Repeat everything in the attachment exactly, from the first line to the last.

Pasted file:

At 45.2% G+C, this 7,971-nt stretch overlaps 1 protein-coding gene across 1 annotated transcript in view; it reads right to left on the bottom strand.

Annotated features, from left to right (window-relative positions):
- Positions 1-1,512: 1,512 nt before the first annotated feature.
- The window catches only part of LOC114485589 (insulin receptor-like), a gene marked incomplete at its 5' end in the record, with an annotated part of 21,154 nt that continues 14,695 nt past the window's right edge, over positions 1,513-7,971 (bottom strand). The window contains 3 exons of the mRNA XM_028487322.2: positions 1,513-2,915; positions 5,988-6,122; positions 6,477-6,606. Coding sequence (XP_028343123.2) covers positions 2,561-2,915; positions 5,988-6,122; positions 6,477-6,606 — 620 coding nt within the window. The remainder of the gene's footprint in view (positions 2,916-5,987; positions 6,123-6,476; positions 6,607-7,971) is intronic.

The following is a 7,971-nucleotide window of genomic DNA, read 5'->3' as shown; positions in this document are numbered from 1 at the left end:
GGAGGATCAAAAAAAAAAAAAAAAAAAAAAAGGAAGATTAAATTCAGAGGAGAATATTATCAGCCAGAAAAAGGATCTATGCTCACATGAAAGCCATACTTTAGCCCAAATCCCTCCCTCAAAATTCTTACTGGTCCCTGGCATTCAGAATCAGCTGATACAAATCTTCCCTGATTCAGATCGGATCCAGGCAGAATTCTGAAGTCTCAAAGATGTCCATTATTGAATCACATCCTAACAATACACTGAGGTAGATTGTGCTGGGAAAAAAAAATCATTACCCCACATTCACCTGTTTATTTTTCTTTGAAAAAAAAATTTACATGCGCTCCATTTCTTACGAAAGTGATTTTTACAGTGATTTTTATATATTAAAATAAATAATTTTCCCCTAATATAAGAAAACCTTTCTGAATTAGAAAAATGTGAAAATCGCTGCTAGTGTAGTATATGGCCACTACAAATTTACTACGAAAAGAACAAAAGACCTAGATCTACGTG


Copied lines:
At 45.2% G+C, this 7,971-nt stretch overlaps 1 protein-coding gene across 1 annotated transcript in view; it reads right to left on the bottom strand.

Annotated features, from left to right (window-relative positions):
- Positions 1-1,512: 1,512 nt before the first annotated feature.
- The window catches only part of LOC114485589 (insulin receptor-like), a gene marked incomplete at its 5' end in the record, with an annotated part of 21,154 nt that continues 14,695 nt past the window's right edge, over positions 1,513-7,971 (bottom strand). The window contains 3 exons of the mRNA XM_028487322.2: positions 1,513-2,915; positions 5,988-6,122; positions 6,477-6,606. Coding sequence (XP_028343123.2) covers positions 2,561-2,915; positions 5,988-6,122; positions 6,477-6,606 — 620 coding nt within the window. The remainder of the gene's footprint in view (positions 2,916-5,987; positions 6,123-6,476; positions 6,607-7,971) is intronic.

The following is a 7,971-nucleotide window of genomic DNA, read 5'->3' as shown; positions in this document are numbered from 1 at the left end:
GGAGGATCAAAAAAAAAAAAAAAAAAAAAAAGGAAGATTAAATTCAGAGGAGAATATTATCAGCCAGAAAAAGGATCTATGCTCACATGAAAGCCATACTTTAGCCCAAATCCCTCCCTCAAAATTCTTACTGGTCCCTGGCATTCAGAATCAGCTGATACAAATCTTCCCTGATTCAGATCGGATCCAGGCAGAATTCTGAAGTCTCAAAGATGTCCATTATTGAATCACATCCTAACAATACACTGAGGTAGATTGTGCTGGGAAAAAAAAATCATTACCCCACATTCACCTGTTTATTTTTCTTTGAAAAAAAAATTTACATGCGCTCCATTTCTTACGAAAGTGATTTTTACAGTGATTTTTATATATTAAAATAAATAATTTTCCCCTAATATAAGAAAACCTTTCTGAATTAGAAAAATGTGAAAATCGCTGCTAGTGTAGTATATGGCCACTACAAATTTACTACGAAAAGAACAAAAGACCTAGATCTACGTG